I found this book riveting on so many levels, not the least of which was the author's intellectual and emotional journey to her ultimate rejection of both religion and the notion of God. This passage regarding the author's final acceptance and acknowledgement of her atheism, especially, spoke to my own feelings:
"It felt right. There was no pain, but a real clarity. The long process of seeing the flaws in my belief structure and carefully tiptoeing around the frayed edges as parts of it were torn out, piece by piece - that was all over. The angels, watching from my shoulders . . . they were gone. The ever-present prospect of hellfire lifted, and my horizon seemed broader. God, Satan, angels: these were all figments of human imagination. From now on I could step firmly on the ground that was under my feet and navigate based on my own reason and self-respect. My moral compass was within myself, not in the pages of a sacred book."
I still clearly remember the incredulous look on a Christian woman's face upon my telling her that I don't believe in God, and her asking me, "Where in the world do you get your morals from then?" As if without God, morals are impossible. I try to be a good person, a moral person, for the sake of being good and moral, because it makes the world a better place for everyone - not out of some sense of fear of being punished in the afterlife, or out of the hope of being rewarded in the afterlife. I don't believe in God, and I don't believe in an afterlife - which, to me, makes it all the more important to make the most of this one chance at life we have on this Earth.
I have yet to encounter a religion in which hypocrisy, intolerance, and judgment are not integral. How many friends do I have who proudly label themselves by this or that religion but only apply those rules that suit them? How many wars are started by non-believers? How many hate crimes are committed by atheists? Too often, these acts are committed in the name of God. It boggles my mind that so many otherwise educated, intelligent people still subscribe to these notions that I am convinced were created as a means to control the masses.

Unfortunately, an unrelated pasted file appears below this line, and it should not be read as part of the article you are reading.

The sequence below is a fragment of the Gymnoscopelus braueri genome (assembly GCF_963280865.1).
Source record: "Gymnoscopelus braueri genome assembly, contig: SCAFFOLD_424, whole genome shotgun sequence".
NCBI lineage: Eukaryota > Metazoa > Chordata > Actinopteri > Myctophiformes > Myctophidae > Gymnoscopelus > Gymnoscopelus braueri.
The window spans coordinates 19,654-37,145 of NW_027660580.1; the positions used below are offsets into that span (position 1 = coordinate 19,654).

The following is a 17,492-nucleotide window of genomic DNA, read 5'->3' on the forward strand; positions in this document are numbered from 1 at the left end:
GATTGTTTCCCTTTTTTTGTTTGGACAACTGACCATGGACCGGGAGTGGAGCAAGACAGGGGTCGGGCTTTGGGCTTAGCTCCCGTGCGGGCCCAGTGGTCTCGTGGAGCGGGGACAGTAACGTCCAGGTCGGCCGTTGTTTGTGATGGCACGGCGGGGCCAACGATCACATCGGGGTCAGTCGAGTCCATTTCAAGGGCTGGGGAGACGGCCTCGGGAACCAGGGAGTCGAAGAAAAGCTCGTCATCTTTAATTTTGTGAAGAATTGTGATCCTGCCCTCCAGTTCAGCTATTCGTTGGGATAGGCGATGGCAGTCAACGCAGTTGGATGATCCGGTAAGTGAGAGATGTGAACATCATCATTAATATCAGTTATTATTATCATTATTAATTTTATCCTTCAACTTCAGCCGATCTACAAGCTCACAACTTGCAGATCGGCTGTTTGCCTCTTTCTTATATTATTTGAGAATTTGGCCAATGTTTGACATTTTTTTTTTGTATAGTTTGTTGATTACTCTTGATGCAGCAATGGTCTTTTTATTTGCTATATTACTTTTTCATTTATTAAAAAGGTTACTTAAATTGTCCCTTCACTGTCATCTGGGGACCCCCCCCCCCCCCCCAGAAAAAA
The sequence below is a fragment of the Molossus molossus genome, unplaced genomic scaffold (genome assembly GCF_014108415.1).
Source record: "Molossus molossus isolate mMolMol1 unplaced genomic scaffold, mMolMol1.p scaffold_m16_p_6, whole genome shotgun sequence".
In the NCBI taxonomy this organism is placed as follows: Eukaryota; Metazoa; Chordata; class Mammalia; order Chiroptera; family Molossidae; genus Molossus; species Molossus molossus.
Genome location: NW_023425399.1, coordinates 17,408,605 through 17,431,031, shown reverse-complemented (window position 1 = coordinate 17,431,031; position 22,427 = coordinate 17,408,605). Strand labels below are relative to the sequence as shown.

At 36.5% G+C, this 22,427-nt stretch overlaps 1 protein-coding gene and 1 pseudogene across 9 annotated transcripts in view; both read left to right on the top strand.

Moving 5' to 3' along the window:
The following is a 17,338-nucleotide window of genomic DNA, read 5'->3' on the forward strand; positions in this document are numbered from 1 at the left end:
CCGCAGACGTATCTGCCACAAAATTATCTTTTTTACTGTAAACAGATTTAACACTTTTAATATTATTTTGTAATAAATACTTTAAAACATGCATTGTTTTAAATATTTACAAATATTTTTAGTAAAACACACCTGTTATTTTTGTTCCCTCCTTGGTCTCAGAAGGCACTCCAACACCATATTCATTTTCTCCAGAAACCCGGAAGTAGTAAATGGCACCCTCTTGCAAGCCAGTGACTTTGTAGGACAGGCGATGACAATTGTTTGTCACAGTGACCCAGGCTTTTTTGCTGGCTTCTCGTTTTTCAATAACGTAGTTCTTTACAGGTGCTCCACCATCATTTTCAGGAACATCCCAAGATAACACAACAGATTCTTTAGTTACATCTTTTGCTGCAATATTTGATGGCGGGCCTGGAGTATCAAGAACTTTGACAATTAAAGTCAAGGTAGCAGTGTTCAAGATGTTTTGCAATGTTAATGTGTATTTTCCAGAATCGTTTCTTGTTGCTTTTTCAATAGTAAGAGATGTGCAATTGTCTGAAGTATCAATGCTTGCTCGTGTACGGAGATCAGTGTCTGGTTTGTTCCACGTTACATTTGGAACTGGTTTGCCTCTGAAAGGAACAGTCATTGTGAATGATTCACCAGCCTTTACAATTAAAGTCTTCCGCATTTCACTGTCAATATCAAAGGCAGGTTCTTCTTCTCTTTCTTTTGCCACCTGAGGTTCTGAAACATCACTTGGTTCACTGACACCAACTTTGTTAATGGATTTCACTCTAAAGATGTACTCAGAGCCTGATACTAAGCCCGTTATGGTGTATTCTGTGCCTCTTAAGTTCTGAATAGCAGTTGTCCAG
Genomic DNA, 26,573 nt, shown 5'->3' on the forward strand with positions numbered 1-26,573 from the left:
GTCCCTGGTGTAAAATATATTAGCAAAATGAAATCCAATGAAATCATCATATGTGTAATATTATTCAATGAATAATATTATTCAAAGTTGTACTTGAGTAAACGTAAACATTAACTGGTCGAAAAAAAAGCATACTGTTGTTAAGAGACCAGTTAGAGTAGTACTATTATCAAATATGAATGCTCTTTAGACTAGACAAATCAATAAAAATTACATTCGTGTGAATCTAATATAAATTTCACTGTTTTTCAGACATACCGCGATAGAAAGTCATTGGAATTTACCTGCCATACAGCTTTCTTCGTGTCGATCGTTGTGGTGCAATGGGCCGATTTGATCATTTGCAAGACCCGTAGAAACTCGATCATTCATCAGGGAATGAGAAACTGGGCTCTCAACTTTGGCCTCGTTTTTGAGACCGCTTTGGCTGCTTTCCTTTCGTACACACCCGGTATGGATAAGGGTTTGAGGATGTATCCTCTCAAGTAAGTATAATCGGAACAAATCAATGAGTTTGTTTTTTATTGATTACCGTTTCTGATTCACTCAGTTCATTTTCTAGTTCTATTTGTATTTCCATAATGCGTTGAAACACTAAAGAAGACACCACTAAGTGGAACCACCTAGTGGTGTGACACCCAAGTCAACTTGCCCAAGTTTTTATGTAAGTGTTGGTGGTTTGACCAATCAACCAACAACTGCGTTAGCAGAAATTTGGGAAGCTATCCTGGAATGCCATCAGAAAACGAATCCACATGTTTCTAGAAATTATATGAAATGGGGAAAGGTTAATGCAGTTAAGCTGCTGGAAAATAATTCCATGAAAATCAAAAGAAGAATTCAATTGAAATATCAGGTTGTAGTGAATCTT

Hirsi Ali describes life as a Muslim - especially a Muslim female - as often humiliating, violent, oppressed, and brutal. She talks at length about the wide-spread practice of female circumcision (also called excision) in the Muslim faith. Most Westerners are horrified by the concept that young girls' genitals are mutilated in the name of God . . . and yet, many of us think nothing of mutilating our baby boys' genitals in the name of God or social acceptance, and we find ways to rationalize it as being humane in the way it's performed in modern times. Even my own husband remarked that a circumcised penis "looks better" than an uncircumcised one. So genital mutilation for the sake of vanity is okay? Personally, I have a lot of guilt and regret about having my two oldest boys circumcised at birth without any thought except, "That's what everyone does, so that's what we'll do." Circumcision, absent a medical necessity, is a barbaric practice, period.
Eventually, Hirsi Ali escapes her arranged marriage, her homeland, and her religion, and finds peace in being true to herself and in being a good person for the sake of being a member of the human race. But these things do not come without a great price: she is cut off by her family and lives under constant death threats, and therefore heavy security, for speaking out against that which she sees as unjust.
A very compelling and thought-provoking book. Highly recommend it. Say the word if you want it, and I'll be happy to pass it along.